Turf avoids any major winter damage, putting golf course ahead of schedule this spring
This is always an exciting time of year for Josh Knapp, Aspen Lakes’ golf course superintendent. Golfers at Aspen Lakes are just beginning to tee it up again after a long winter, and the turf is springing back to life.
Now is also the time when Knapp takes inventory of how the golf course managed through the winter. This year has brought good news on that front.
Aspen Lakes is starting the golf season in nearly ideal shape for this time of year.
“It came out of winter pretty well, especially considering the kind of winter we had this year,” Knapp said.
Central Oregon’s winters can be hard on a golf course. Freezing-thawing cycles can wreak havoc on sensitive putting greens, gathered ice and snow can foster snow mold, while dry, cold and breezy conditions can cause desiccation.
Aspen Lakes was able to avoid much of those issues, in part because of the way winter played out.
Late last year, winter greeted Central Oregon with a deep blanket of snow. That insulates the turf from wind and extreme cold. Plus, icy temperatures in December and well into January kept the snow blanket in tact and helped Aspen Lakes avoid freezing-thawing cycles.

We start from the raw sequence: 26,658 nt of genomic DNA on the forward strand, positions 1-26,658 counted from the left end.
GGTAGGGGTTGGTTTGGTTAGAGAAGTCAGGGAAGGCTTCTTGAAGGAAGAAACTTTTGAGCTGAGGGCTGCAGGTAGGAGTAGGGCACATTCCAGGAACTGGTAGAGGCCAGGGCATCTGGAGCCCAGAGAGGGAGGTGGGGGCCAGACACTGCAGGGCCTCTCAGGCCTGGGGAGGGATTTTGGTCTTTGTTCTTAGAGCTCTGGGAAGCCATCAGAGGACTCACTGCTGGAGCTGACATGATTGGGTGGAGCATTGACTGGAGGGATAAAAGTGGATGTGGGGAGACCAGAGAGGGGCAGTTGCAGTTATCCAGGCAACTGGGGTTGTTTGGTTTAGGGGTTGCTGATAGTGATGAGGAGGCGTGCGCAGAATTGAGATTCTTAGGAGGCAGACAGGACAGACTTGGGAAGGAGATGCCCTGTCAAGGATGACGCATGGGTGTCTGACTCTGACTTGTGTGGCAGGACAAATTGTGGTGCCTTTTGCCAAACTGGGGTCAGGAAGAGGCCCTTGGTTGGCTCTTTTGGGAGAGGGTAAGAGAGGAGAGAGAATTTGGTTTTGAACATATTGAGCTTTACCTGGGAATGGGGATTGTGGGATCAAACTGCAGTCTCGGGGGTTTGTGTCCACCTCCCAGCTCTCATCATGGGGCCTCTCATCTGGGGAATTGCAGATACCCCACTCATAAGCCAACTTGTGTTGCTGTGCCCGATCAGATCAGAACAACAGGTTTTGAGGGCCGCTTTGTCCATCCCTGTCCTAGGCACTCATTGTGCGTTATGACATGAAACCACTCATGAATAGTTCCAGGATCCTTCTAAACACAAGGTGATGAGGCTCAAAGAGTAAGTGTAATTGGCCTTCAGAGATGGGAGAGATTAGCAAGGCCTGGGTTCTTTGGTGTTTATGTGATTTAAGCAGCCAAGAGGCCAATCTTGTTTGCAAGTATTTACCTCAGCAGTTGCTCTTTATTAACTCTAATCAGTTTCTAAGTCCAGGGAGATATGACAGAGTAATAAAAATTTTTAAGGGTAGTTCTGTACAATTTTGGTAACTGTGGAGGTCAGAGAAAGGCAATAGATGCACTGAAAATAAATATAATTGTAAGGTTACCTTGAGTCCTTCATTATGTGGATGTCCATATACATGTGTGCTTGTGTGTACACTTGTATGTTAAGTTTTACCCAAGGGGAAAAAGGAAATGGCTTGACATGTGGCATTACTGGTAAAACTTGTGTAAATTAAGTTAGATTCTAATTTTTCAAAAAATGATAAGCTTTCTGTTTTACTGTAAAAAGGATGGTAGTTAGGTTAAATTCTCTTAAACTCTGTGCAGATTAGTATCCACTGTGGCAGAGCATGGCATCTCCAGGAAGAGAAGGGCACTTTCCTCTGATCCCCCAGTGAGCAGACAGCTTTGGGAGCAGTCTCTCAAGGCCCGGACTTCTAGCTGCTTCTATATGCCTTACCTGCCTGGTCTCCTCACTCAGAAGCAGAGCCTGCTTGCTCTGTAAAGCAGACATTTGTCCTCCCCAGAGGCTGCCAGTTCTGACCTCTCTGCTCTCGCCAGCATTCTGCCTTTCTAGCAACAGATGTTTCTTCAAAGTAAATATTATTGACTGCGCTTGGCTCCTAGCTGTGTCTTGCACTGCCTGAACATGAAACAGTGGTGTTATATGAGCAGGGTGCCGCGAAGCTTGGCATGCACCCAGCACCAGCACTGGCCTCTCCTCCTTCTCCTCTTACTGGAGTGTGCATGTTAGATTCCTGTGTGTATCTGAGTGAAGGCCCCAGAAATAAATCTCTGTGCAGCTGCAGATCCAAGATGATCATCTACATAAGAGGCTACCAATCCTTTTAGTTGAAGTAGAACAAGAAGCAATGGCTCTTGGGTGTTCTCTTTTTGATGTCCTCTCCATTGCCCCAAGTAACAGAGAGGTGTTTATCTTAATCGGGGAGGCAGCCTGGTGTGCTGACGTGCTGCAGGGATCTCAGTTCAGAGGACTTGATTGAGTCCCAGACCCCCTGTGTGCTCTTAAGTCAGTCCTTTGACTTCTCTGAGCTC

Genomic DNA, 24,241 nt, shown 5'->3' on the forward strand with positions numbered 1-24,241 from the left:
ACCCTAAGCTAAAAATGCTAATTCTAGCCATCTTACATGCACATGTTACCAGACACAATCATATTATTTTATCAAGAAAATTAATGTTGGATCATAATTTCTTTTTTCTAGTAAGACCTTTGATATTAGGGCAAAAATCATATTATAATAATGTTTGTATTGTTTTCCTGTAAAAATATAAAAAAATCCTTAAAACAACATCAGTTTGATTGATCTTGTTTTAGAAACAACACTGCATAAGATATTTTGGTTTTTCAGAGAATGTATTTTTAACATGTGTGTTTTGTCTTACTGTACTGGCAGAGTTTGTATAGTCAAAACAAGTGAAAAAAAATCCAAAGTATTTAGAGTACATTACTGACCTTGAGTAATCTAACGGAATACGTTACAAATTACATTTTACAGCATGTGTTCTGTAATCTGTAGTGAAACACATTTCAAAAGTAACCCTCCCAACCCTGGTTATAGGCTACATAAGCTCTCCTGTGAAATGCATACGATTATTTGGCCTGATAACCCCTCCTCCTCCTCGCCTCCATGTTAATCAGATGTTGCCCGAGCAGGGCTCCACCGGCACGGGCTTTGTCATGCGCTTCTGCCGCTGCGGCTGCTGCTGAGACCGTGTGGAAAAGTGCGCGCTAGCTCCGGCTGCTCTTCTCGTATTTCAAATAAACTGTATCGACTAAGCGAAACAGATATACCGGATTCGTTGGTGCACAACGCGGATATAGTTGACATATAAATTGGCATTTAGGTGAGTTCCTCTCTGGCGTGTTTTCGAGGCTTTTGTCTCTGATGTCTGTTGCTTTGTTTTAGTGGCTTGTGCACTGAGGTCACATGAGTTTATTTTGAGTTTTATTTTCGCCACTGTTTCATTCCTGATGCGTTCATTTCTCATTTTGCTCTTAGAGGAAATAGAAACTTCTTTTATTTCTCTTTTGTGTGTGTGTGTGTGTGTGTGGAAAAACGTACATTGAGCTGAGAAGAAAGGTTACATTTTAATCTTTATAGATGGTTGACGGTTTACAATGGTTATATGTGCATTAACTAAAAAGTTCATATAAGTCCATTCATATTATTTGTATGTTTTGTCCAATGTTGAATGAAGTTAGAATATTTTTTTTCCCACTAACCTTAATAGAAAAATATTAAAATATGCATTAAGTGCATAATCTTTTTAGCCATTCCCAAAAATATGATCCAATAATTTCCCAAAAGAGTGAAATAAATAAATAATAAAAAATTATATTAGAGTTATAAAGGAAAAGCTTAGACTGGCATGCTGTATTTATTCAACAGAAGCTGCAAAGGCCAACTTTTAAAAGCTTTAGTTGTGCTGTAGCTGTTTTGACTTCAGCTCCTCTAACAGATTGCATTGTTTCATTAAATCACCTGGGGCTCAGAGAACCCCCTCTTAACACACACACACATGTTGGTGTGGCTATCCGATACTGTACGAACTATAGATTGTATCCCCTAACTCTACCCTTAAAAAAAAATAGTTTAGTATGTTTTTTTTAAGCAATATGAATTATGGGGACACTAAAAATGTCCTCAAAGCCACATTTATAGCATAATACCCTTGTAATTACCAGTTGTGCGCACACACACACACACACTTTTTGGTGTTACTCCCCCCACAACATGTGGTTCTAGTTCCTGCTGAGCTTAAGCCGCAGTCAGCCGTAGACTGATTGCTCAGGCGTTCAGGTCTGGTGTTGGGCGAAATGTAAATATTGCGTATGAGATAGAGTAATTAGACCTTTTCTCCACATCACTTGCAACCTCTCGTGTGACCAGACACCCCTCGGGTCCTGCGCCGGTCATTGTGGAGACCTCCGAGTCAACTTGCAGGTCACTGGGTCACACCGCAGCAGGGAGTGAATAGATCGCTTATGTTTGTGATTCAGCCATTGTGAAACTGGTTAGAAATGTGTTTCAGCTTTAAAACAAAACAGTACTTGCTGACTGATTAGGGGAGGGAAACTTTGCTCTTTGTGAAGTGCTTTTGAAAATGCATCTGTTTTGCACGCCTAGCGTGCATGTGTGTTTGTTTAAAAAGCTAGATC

Finally, the melt off in February was quick enough that damaging ice mostly stayed away, and gradual enough that there was no significant flooding. Even the breezy conditions of late have helped, drying much of the turf off from lingering moisture.
Add it all together and Aspen Lakes is off to a nearly ideal start to the season.
“So far we are on track to be every bit as good as last year, if not better,” Knapp said. “The greens are pretty healthy. They didn’t really get hit with snow mold at all, and neither did the fairways.”
Of course, during the winter wind will often blow pine needles and cones onto the turf. That is to be expected, and cleaning it up is typically among the main focuses of Knapp and his staff so early in the season.
However, Aspen Lakes did avoid any significant wind damage to its many trees.
“For the most part, the course actually held up well to everything,” said Knapp, adding that the top of a tree on No. 13 fairway snapped off, but otherwise the pines fared well. “We just have the typical pine cones and pine needles on the turf.”
Of course, conditions at Aspen Lakes are very much in the early season. That means greens play a touch slower than during the peak of the season, and the turf has yet to shed its winter dormancy to reveal the vibrant emerald green of the peak season.
That will return in due time, no doubt.
Golfers can play Aspen Lakes, recently ranked by Golfweek magazine as among the top 10 golf courses in Oregon, for the lowest price of the season. Walk 18 holes at Aspen Lakes for $25 or play nine holes for $20. (Carts are an additional $17 per person for 18 holes; GolfBoards cost $25 per person.)